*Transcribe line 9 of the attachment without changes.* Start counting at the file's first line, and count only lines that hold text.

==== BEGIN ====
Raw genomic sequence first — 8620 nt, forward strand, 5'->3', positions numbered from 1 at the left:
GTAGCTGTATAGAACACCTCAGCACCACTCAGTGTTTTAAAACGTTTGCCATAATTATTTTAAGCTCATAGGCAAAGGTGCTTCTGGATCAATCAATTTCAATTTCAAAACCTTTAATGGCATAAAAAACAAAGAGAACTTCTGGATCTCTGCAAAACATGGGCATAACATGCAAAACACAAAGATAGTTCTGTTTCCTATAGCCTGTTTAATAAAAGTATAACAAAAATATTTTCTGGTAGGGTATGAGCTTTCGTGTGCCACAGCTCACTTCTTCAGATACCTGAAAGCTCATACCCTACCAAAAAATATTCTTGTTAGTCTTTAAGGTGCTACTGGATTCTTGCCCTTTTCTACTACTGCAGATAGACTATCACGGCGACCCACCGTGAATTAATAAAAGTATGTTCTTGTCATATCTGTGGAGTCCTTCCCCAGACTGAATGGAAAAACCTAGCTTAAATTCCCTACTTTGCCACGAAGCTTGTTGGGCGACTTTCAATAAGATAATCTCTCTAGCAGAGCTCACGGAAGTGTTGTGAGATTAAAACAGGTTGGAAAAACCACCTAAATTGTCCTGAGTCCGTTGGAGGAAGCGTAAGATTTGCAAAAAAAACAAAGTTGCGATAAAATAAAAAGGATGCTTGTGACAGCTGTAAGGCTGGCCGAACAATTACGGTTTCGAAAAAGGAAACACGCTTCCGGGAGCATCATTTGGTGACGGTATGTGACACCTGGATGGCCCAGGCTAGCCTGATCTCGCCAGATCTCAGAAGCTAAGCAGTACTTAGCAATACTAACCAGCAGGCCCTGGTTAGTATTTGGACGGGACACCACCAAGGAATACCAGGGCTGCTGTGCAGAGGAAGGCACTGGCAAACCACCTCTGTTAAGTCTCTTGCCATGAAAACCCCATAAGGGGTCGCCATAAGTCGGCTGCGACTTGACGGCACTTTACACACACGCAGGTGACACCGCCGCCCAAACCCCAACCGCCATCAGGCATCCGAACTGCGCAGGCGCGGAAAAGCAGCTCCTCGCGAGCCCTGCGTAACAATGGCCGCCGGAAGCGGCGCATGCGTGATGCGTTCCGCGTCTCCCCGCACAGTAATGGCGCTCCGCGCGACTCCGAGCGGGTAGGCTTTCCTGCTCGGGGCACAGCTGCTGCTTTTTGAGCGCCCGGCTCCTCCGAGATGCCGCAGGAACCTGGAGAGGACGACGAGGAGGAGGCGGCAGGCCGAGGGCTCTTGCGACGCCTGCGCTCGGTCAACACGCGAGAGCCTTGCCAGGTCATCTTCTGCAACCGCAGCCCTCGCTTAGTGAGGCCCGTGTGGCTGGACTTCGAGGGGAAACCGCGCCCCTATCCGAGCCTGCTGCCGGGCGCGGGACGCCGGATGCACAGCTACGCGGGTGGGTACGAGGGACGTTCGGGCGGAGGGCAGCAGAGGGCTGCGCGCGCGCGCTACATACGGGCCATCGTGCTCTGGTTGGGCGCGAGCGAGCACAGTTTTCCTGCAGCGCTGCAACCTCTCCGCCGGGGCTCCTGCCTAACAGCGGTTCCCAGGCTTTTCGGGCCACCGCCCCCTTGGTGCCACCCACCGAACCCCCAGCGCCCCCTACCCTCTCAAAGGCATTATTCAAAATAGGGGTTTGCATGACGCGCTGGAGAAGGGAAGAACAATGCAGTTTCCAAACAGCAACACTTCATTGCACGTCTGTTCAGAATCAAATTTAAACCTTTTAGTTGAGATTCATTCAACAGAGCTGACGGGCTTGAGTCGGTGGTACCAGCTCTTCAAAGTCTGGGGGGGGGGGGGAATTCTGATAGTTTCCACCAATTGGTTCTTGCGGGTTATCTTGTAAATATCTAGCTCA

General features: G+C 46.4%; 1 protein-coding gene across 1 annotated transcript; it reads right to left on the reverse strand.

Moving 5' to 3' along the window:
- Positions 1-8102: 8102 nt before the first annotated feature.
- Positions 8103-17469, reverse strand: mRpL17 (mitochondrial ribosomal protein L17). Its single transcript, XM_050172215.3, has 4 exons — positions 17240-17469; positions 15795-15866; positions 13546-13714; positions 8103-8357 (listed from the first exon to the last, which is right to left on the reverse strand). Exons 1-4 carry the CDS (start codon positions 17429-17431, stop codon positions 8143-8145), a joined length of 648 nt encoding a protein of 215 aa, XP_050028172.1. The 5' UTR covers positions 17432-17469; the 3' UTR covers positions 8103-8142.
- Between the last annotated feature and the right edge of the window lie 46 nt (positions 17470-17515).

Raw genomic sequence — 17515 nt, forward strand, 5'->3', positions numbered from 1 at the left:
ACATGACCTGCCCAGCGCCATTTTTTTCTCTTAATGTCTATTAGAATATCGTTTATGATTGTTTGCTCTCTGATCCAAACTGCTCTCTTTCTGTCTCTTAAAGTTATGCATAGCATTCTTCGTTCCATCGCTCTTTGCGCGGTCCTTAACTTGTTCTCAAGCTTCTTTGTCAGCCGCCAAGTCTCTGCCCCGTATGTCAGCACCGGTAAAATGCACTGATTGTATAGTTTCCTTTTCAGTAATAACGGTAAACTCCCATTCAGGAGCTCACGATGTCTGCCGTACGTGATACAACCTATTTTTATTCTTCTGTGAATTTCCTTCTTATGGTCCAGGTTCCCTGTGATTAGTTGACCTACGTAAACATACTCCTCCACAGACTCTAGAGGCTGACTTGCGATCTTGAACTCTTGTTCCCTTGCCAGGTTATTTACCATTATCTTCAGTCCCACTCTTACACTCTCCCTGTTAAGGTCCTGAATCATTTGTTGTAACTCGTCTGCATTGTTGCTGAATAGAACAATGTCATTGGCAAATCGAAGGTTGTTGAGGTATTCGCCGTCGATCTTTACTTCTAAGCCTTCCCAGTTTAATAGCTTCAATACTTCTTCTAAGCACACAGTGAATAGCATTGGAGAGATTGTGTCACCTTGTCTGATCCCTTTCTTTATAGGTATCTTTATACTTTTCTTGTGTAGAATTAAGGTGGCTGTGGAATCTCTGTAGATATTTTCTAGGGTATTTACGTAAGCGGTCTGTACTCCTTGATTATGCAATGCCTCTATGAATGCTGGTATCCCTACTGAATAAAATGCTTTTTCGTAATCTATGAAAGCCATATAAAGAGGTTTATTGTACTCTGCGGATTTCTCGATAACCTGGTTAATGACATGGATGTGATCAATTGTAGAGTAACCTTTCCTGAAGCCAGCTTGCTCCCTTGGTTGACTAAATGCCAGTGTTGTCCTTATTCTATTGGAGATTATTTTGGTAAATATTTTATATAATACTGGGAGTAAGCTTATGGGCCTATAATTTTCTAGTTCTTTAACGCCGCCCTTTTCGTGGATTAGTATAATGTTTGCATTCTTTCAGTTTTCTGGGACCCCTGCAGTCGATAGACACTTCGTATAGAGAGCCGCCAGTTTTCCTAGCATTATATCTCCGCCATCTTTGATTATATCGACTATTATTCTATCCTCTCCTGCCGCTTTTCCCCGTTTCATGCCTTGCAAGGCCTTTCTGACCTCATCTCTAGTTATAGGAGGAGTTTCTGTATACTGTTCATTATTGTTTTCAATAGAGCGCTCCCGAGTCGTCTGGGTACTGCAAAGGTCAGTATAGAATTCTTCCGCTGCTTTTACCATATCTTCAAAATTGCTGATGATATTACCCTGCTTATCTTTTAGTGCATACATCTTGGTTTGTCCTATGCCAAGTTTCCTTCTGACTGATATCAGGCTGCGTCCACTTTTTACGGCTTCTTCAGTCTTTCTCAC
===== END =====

ACATGACCTGCCCAGCGCCATTTTTTTCTCTTAATGTCTATTAGAATATCGTTTATGATTGTTTGCTCTCTGATCCAAACTGCTCTCTTTCTGTCTCTTAAAGTTATGCATAGCATTCTTCGTTCCATCGCTCTTTGCGCGGTCCTTAACTTGTTCTCAAGCTTCTTTGTCAGCCGCCAAGTCTCTGCCCCGTATGTCAGCACCGGTAAAATGCACTGATTGTATAGTTTCCTTTTCAGTAATAACGGTAAACTCCCATTCAGGAGCTCACGATGTCTGCCGTACGTGATACAACCTATTTTTATTCTTCTGTGAATTTCCTTCTTATGGTCCAGGTTCCCTGTGATTAGTTGACCTACGTAAACATACTCCTCCACAGACTCTAGAGGCTGACTTGCGATCTTGAACTCTTGTTCCCTTGCCAGGTTATTTACCATTATCTTCAGTCCCACTCTTACACTCTCCCTGTTAAGGTCCTGAATCATTTGTTGTAACTCGTCTGCATTGTTGCTGAATAGAACAATGTCATTGGCAAATCGAAGGTTGTTGAGGTATTCGCCGTCGATCTTTACTTCTAAGCCTTCCCAGTTTAATAGCTTCAATACTTCTTCTAAGCACACAGTGAATAGCATTGGAGAGATTGTGTCACCTTGTCTGATCCCTTTCTTTATAGGTATCTTTATACTTTTCTTGTGTAGAATTAAGGTGGCTGTGGAATCTCTGTAGATATTTTCTAGGGTATTTACGTAAGCGGTCTGTACTCCTTGATTATGCAATGCCTCTATGAATGCTGGTATCCCTACTGAATAAAATGCTTTTTCGTAATCTATGAAAGCCATATAAAGAGGTTTATTGTACTCTGCGGATTTCTCGATAACCTGGTTAATGACATGGATGTGATCAATTGTAGAGTAACCTTTCCTGAAGCCAGCTTGCTCCCTTGGTTGACTAAATGCCAGTGTTGTCCTTATTCTATTGGAGATTATTTTGGTAAATATTTTATATAATACTGGGAGTAAGCTTATGGGCCTATAATTTTCTAGTTCTTTAACGCCGCCCTTTTCGTGGATTAGTATAATGTTTGCATTCTTTCAGTTTTCTGGGACCCCTGCAGTCGATAGACACTTCGTATAGAGAGCCGCCAGTTTTCCTAGCATTATATCTCCGCCATCTTTGATTATATCGACTATTATTCTATCCTCTCCTGCCGCTTTTCCCCGTTTCATGCCTTGCAAGGCCTTTCTGACCTCATCTCTAGTTATAGGAGGAGTTTCTGTATACTGTTCATTATTGTTTTCAATAGAGCGCTCCCGAGTCGTCTGGGTACTGCAAAGGTCAGTATAGAATTCTTCCGCTGCTTTTACCATATCTTCAAAATTGCTGATGATATTACCCTGCTTATCTTTTAGTGCATACATCTTGGTTTGTCCTATGCCAAGTTTCCTTCTGACTGATATCAGGCTGCGTCCACTTTTTACGGCTTCTTCAGTCTTTCTCAC